High-Frequency Audio Noise

Apply a filter to minimize high-frequency audio noise. This reduces tape hiss, circuit hum or wind noise.

Potential Issues

Judder

Judder is an artifact that appears to the viewer as uneven motion or a periodic hiccup in the motion of what should be smooth panning or translation scenes.
One common cause of judder is a mismatch between the video file's encoded frame rate and the monitor's refresh rate. This symptom is often confused with motion compensation artifacts.

Examples when this can occur:

1. Film source, 24 fps, displayed at 29.97 fps, with poor, or no, 3:2 pull-down correction. Poor meaning a video file created from multiple sources - each of which had 3:2 pull-down applied independently and the resulting video has multiple mismatched 3:2 sequences.

2. For NTSC, a frame-rate of 29.97 or 59.94, video displayed on a computer monitor at 60, 70, 72, 85 fps.

3. For PAL, a frame-rate of 25 fps or 50 fps video displayed on a "Computer Monitor" at 60, 70, 72, 85 fps.

Solutions:

Use an advanced transcoder with "blending" frame rate correction. This product converts the video's frame rate to the desired destination rate. An example encoder that does this: Canopus / Grass Valley ProCoder 3.

For NTSC, use a display device that can natively display 59.94 Hz.

For PAL, use a display device that can natively display 25, 50, 75, or 100 Hz.

If you do not have the ability to set the display refresh to match the above recommendations, it is better to transcode the NTSC or PAL source material to the appropriate intended native frame rate and to set the video card on the computer to match that rate exactly.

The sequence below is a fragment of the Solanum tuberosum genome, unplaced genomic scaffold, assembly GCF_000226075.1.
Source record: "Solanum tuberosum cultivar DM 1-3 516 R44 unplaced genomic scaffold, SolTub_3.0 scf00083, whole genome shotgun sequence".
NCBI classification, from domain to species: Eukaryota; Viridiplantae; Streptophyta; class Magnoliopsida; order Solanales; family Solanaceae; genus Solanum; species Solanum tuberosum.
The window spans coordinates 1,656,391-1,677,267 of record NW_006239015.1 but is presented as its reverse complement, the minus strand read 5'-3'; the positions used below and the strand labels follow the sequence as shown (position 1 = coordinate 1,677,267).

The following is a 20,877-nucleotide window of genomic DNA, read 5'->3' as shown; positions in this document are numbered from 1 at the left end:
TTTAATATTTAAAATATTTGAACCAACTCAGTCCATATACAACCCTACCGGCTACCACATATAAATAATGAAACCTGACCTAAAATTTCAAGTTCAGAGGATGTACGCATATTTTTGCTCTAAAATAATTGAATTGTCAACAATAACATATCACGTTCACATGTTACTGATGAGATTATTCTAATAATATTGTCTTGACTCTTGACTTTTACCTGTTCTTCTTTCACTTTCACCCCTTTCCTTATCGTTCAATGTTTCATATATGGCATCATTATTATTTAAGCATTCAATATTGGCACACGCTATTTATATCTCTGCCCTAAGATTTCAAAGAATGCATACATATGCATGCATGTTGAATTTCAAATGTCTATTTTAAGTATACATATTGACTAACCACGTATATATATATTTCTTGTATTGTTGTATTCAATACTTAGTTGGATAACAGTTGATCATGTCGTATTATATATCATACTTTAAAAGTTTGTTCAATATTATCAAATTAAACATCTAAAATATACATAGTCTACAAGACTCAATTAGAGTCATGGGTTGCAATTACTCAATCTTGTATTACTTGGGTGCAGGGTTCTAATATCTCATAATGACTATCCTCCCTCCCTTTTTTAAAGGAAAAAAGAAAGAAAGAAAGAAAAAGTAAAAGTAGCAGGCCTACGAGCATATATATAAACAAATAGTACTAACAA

Variable Bit Rate Encoding

Variable Bit Rate (VBR) encoding is attractive from an encoding efficiency / resulting file size perspective. For example: Setting the "typical" bit rate to, 6 Mbps and the encoder can use up to a predefined (+/-) bit-rate % for simple and / or complex scenes. As a result a 6Mbps VBR file will often have the appearance of a 12Mbps CBR file but is only half file size.

The problem with VBR video decoding is that it uses substantially more CPU than the equivalent CBR video. In cases where decoding a video pushes the CPU to its performance limits, decoding a VBR video may interfere with other running components in the system, but decoding an equivalent CBR video will work just fine.

The default settings for many encoders is to permit up to a 10:1 swing in bit rates from one Group Of Pictures (GOP) to the next group of pictures (up to the profile maximum with no real minimum value). This can result in a 2 Mbps VBR video going from 1 Mbps to 10 Mbps.

The solution to this is to use Average Bit Rate (ABR) encoding instead. This provides controls for the amount of bit rate variation by setting the maximum and minimum bit rate to be no more than 50% of the desired ABR. For example: An ABR of 6Mbps with an 8Mbps ceiling and a 4Mbps floor.